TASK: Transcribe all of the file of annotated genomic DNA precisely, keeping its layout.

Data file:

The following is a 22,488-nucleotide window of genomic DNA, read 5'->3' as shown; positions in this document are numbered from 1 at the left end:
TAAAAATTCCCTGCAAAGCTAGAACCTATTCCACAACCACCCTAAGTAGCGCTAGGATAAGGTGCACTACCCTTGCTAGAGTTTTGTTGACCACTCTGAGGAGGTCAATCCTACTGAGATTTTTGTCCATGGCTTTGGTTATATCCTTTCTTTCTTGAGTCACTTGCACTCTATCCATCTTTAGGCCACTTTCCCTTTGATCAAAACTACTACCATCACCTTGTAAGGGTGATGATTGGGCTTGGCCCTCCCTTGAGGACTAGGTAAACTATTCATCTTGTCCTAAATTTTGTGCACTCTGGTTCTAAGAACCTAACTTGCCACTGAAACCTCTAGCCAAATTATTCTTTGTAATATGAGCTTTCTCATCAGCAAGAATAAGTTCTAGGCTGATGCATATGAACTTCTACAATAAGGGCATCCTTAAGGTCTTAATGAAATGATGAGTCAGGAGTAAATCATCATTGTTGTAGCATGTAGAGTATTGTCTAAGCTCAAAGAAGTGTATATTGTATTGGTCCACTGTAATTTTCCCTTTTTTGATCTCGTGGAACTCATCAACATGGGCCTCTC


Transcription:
The following is a 22,488-nucleotide window of genomic DNA, read 5'->3' as shown; positions in this document are numbered from 1 at the left end:
TAAAAATTCCCTGCAAAGCTAGAACCTATTCCACAACCACCCTAAGTAGCGCTAGGATAAGGTGCACTACCCTTGCTAGAGTTTTGTTGACCACTCTGAGGAGGTCAATCCTACTGAGATTTTTGTCCATGGCTTTGGTTATATCCTTTCTTTCTTGAGTCACTTGCACTCTATCCATCTTTAGGCCACTTTCCCTTTGATCAAAACTACTACCATCACCTTGTAAGGGTGATGATTGGGCTTGGCCCTCCCTTGAGGACTAGGTAAACTATTCATCTTGTCCTAAATTTTGTGCACTCTGGTTCTAAGAACCTAACTTGCCACTGAAACCTCTAGCCAAATTATTCTTTGTAATATGAGCTTTCTCATCAGCAAGAATAAGTTCTAGGCTGATGCATATGAACTTCTACAATAAGGGCATCCTTAAGGTCTTAATGAAATGATGAGTCAGGAGTAAATCATCATTGTTGTAGCATGTAGAGTATTGTCTAAGCTCAAAGAAGTGTATATTGTATTGGTCCACTGTAATTTTCCCTTTTTTGATCTCGTGGAACTCATCAACATGGGCCTCTC